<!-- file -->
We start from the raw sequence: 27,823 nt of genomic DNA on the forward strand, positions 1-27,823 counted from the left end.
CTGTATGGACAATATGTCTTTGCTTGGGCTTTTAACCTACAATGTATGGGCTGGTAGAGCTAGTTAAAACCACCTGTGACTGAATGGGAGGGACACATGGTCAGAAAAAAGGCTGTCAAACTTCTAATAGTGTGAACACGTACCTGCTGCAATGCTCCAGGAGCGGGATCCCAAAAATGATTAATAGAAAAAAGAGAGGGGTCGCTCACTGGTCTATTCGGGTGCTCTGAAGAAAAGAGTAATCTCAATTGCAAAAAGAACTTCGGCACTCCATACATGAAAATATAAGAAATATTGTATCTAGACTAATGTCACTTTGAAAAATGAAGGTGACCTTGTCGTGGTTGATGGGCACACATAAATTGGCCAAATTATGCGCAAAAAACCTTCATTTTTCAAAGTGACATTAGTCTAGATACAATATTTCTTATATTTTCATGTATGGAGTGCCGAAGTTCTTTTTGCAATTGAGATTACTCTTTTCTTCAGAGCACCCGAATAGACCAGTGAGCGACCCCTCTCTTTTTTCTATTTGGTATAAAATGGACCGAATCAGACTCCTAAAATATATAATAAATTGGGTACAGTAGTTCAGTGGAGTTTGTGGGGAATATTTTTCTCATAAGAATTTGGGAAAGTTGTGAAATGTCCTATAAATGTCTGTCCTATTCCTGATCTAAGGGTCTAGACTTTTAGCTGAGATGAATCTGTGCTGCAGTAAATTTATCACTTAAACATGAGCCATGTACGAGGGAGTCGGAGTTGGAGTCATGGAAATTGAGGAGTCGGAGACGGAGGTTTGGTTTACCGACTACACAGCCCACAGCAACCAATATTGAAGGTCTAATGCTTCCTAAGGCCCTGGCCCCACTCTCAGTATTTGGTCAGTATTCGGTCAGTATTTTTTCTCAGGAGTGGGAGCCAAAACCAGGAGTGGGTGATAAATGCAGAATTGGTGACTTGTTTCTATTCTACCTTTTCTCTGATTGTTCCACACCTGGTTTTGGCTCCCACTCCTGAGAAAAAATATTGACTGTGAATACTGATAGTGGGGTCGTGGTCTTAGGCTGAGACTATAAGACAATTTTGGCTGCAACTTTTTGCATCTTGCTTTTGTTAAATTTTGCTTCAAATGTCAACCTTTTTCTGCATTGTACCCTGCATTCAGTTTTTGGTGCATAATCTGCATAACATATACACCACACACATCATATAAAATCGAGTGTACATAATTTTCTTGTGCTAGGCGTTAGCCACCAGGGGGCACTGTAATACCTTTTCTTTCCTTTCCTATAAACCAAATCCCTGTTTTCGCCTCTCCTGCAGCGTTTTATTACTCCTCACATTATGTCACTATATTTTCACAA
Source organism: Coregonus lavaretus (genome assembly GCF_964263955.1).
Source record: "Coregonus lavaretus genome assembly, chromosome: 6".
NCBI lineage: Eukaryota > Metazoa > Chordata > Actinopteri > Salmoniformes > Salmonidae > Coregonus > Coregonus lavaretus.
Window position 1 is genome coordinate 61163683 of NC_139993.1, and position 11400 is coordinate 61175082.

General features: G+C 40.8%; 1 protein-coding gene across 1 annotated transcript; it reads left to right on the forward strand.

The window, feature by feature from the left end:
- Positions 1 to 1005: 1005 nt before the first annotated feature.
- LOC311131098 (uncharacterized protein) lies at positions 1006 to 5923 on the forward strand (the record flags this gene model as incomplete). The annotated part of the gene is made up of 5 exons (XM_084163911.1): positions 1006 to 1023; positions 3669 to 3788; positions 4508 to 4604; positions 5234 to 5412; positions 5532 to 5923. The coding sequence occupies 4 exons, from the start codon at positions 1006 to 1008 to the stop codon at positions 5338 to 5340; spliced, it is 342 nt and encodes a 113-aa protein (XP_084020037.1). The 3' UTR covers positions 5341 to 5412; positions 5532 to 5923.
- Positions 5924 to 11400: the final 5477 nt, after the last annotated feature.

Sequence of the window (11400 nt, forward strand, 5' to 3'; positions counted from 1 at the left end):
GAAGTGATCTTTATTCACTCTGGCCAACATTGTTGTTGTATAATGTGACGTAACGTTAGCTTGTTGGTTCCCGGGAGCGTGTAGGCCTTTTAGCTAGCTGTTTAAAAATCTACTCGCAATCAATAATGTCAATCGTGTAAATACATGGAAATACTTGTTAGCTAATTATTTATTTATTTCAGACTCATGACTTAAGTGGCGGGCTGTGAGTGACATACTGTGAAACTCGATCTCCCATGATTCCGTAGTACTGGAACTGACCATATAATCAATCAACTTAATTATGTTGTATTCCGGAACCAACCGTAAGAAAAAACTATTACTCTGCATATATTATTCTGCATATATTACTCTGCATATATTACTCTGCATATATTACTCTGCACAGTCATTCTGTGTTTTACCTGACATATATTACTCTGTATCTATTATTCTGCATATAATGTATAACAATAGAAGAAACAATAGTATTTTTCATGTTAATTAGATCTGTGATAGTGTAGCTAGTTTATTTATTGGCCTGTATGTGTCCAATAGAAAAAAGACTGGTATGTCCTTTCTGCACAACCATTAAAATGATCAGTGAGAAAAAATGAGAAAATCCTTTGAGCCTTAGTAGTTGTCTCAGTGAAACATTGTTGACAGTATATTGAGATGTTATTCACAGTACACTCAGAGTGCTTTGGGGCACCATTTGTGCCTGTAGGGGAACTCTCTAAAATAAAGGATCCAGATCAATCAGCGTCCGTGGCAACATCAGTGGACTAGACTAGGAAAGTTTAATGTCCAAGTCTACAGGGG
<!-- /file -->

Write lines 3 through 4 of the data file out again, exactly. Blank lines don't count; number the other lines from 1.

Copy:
Source organism: Coregonus lavaretus (genome assembly GCF_964263955.1).
Source record: "Coregonus lavaretus genome assembly, chromosome: 6".